The 3D structure of HDP is solvated in a 40x40x40 Å water box. System is neutralized with a 150 nM NaCl concentration. There are 54437 atoms in the system. A relaxation process is applied at the beginning of the simulation. Simulation was started by applying a 10 kcal/mol constraint on backbone and sidechain atoms. The applied constraints were reduced for 5 ns and completely removed after 5 ns. RMSD behavior of the backbone atoms is shown in Figure 2. As shown in the graph, there are jumps during the first 5 ns. These jumps belong to the point at which the constraints are reduced and the largest jump appear at the beginning of the 5th ns when the constraints are completely removed. After the 5th ns, RMSD behavior continues in the plateau region. That means fluctuation of backbone atoms has been minimized. System is equilibrated with a 50 ns molecular dynamics simulation.
Binding Free Energy Calculations
Docking is used to observe the effect of mutations on lamivudine resistance. Firstly, lamivudine binding to wild type HDP structure is investigated. The HDP structure is chosen as a rigid macromolecule in all docking studies. In default settings on AutoDock Vina, the macromolecule is always rigid and ligand is flexible. In this study, the catalytic YMDD motif is also set to be flexible. The main reason behind this is to count the effect of fluctuation in the catalytic region to the binding free energy calculation. In Figure 3, there is a snapshot obtained from the docking study. Green rods represent the YMDD motif and lamivudine is seen with spherical representation. This view belongs to the docking conformations of wild type HDP structure. After completing wild type docking studies, the M204V mutation is performed with the mutate residue function of the VMD software. After this process, the docking studies are repeated for mutant structure with same protocol and compared with the wild type studies. Table 1, shows binding free energy scores obtained from docking.
The binding energy can be defined as the energy needed to separate the bound structures. Lamivudine binding to wild type HDP has more negative binding free energy than the mutant one. It shows lamivudine binds weaker to HDP with the M204V mutation. The structure has gained resistance to Lamivudine with that mutation. As illustrated in Table 2, Muralidharan et al. reported 1.9 kcal/mol average binding free energy difference between native type HDP structure and M204I mutated structure (24). Muralidharan et al. also depicted that there is a 2 kcal/mol average binding free energy difference between native type HDP structure and M204V mutated structure which is shown in Table 3 (25). These results and the binding free energies obtained in this study shown in Table 1 are in correlation with each other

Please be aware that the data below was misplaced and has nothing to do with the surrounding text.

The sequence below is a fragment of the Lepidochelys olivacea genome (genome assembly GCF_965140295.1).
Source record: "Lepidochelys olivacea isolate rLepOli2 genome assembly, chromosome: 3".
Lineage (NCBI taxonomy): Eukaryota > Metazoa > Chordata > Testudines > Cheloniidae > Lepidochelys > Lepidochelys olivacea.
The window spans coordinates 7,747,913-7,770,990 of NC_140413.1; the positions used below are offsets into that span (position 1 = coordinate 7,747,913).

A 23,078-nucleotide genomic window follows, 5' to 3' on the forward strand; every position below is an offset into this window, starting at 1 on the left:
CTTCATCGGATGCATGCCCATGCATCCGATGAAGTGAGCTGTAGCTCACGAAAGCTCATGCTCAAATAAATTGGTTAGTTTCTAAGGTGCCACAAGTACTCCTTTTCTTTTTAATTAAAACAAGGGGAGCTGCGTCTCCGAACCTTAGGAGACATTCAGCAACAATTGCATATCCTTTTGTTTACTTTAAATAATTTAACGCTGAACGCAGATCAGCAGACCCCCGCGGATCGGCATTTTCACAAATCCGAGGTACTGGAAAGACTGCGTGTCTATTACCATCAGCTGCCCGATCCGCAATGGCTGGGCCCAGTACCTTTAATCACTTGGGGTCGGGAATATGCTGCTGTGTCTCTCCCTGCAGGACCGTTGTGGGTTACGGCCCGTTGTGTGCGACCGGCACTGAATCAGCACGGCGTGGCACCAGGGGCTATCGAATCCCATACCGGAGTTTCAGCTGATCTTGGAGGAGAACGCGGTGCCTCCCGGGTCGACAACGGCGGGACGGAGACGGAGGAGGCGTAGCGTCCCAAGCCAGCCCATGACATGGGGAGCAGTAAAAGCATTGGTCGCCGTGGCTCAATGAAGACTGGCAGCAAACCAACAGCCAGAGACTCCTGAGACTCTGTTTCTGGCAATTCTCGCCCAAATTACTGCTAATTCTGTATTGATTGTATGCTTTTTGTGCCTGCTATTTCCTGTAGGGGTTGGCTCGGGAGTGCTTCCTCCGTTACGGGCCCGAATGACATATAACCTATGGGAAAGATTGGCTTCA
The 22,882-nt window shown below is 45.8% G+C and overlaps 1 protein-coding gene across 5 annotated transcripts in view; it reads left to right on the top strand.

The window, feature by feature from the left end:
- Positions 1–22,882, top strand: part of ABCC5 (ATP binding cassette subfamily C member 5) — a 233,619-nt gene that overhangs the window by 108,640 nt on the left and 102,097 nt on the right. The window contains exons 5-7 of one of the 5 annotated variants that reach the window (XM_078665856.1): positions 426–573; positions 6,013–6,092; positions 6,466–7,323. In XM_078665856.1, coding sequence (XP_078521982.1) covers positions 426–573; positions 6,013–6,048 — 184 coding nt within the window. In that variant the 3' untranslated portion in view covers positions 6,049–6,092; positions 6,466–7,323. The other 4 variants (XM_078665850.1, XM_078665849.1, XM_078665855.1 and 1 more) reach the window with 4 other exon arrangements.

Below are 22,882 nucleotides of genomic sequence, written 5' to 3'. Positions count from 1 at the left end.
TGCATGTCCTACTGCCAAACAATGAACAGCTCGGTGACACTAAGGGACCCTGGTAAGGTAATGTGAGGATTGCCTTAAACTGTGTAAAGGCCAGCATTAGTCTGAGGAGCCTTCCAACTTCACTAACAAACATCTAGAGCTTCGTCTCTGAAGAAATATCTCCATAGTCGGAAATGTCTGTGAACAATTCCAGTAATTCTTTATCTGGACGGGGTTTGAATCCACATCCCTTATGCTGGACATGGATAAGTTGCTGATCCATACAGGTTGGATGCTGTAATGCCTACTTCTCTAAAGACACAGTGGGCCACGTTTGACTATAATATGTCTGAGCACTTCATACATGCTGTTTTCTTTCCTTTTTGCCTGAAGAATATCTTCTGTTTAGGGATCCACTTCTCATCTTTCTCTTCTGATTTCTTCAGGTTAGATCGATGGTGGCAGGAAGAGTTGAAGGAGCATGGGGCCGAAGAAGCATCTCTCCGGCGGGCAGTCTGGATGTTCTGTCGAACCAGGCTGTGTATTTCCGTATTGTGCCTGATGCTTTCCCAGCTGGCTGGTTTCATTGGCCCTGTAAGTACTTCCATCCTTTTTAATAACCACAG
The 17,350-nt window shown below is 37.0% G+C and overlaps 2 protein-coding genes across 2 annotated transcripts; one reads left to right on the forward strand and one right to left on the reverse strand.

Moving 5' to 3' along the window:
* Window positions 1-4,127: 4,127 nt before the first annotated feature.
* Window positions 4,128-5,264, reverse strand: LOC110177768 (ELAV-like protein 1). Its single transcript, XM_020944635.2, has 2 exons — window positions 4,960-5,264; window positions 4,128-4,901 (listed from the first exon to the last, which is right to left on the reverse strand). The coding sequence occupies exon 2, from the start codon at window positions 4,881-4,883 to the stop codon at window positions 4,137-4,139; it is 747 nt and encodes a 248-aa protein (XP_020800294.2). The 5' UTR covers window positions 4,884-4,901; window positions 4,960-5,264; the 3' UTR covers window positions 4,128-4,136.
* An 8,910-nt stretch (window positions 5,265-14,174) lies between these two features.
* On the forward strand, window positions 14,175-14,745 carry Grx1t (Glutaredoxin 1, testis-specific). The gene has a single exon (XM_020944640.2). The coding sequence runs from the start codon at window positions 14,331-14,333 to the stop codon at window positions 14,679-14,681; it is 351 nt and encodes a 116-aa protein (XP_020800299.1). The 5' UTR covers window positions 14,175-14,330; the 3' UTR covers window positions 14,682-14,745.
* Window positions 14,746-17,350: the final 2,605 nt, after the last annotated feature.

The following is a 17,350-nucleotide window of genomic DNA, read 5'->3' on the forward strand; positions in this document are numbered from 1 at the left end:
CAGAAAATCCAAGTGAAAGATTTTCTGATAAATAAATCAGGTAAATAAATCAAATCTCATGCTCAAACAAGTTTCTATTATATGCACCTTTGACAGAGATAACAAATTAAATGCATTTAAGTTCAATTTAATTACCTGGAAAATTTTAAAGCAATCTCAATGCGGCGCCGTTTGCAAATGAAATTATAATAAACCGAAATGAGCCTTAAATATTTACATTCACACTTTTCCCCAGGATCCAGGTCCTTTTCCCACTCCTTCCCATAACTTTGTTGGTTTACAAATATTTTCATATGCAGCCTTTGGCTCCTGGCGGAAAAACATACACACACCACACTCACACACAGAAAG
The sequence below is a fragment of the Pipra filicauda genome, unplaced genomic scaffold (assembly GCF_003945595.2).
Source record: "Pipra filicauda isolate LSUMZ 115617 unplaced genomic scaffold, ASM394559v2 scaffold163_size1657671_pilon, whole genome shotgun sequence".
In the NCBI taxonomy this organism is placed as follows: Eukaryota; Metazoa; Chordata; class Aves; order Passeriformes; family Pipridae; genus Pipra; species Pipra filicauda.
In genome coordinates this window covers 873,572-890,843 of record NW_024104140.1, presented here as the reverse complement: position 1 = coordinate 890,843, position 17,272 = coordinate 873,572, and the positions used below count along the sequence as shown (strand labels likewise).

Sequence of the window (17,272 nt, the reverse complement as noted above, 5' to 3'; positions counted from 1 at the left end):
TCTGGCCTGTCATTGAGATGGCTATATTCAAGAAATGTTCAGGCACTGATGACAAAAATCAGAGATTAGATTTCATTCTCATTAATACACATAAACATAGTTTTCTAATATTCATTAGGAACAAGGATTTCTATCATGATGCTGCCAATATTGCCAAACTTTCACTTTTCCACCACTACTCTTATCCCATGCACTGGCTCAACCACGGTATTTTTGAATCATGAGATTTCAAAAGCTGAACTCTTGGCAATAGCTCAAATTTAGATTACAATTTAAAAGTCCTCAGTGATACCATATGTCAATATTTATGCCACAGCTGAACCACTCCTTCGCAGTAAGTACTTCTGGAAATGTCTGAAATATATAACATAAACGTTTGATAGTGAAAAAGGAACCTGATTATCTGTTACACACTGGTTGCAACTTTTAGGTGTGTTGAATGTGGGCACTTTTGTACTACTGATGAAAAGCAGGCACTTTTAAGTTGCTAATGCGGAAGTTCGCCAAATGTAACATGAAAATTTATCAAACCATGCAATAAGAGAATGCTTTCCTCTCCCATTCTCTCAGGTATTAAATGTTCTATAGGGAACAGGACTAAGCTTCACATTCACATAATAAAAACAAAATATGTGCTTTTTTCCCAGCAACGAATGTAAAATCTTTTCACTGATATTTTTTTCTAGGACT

Our main purpose in this study was to see how a point mutation could create a resistance to a specific molecule. In case of resistance, the activity of the drug is reduced. The obtained results show that M204V mutation plays a role in the mechanism of resistance to lamivudine. Lamivudine is a widely used. drug in the treatment of HBV infection and in this study we have seen that a point mutation can reduce the efficacy of this drug. The difference between the binding free energies calculated in the study will lead to the work of understanding the effects of mutations on drugs and developing new drugs
1. W. M. Lee, “Hepatitis B virus infection.,” N. Engl. J. Med., 1997.
2. A. S. F. Lok and B. J. McMahon, “Chronic hepatitis B: update 2009,” Hepatology. 2009.
3. D. Ganem and A. M. Prince, “Hepatitis B virus infection--natural history and clinical consequences.,” N. Engl. J. Med., 2004.
4. C.-L. Lai et al., “A One-Year Trial of Lamivudine for Chronic Hepatitis B,” N. Engl. J. Med., 1998.
5. Y.-F. Liaw et al., “Lamivudine for patients with chronic hepatitis B and advanced liver disease.,” N. Engl. J. Med., 2004.
6. M. I. Allen et al., “Identifiation and characterization of mutations in hepatitis B virus resistant to lamivudine. Lamivudine Clinical Investigation Group.,” Hepatology (Baltimore, Md.). 1998.
7. A. M. Bozdayi et al., “YSDD: A novel mutation in HBV DNA polymerase confers clinical resistance to lamivudine,” J. Viral Hepat., 2003.
8. K. Das et al., “Molecular modeling and biochemical characterization reveal the mechanism of hepatitis B virus polymerase resistance to lamivudine (3TC) and emtricitabine (FTC).,” J. Virol., 2001.
9. M. Li, W. Hou, J. Wo, and K. Liu, “Character of HBV (hepatitis B virus) polymerase gene rtM204V/I and rtL180M mutation in patients with lamivudine resistance.,” J. Zhejiang Univ. Sci. B, 2005.
10. V. K. Vyas, R. D. Ukawala, M. Ghate, and C. Chintha, “Homology Modeling a Fast Tool for Drug Discovery: Current Perspectives,” Indian J. Pharm. Sci., 2012.
11. A. Bartholomeusz, B. G. Tehan, and D. K. Chalmers, “Comparisons of the HBV and HIV polymerase, and antiviral resistance mutations,” Antiviral Therapy. 2004.
12. P. R. Daga, J. Duan, and R. J. Doerksen, “Computational model of hepatitis B virus DNA polymerase: Molecular dynamics and docking to understand resistant mutations,” Protein Sci., 2010.
13. D. R. Langley et al., “Inhibition of Hepatitis B Virus Polymeraseby Entecavir,” J. Virol., 2007.
14. H. Huang, R. Chopra, G. L. Verdine, and S. C. Harrison, “Structure of a covalently trapped catalytic complex of HIV-1 reverse transcriptase: Implications for drug resistance,” Science (80-.)., 1998.
15 A. Šali and T. L. Blundell, “Comparative protein modelling by satisfaction of spatial restraints,” J. Mol. Biol., 1993.
16 J. C. Phillips et al., “Scalable molecular dynamics with NAMD,” Journal of Computational Chemistry. 2005.
17 K. Vanommeslaeghe et al., “CHARMM general force fild: A force fild for drug-like molecules compatible with the CHARMM all-atom additive biological force filds,” J. Comput. Chem., 2010.
18 S. E. Feller, Y. Zhang, R. W. Pastor, and B. R. Brooks, “Constant pressure molecular dynamics simulation: The Langevin piston method,” J. Chem. Phys., 1995.
19. G. Morris and R. Huey, “AutoDock4 and AutoDockTools4: Automated docking with selective receptor flxibility,” J. …, 2009.
20. S. Kim et al., “PubChem substance and compound databases,” Nucleic Acids Res., 2016. 21. K. Vanommeslaeghe and A. D. MacKerell, “Automation of the CHARMM general force fild (CGenFF) I: Bond perception and atom typing,” J. Chem. Inf. Model., 2012.
22. W. Humphrey, A. Dalke, and K. Schulten, “VMD: Visual molecular dynamics,” J. Mol. Graph., 1996.
23. P. Rice, L. Longden, and A. Bleasby, “EMBOSS: The European Molecular Biology Open Software Suite,” Trends Genet., 2000.
24. Srividhya, M. & Ramanathan, K. Pharm Chem J (2015) 49: 432. https://doi.org/10.1007/s11094-015-1300-2
25. Muralidharan, S. & Karuppasamy, R. Biologia (2014) 69: 1445. https://doi.org/10.2478/s11756-014-0471-8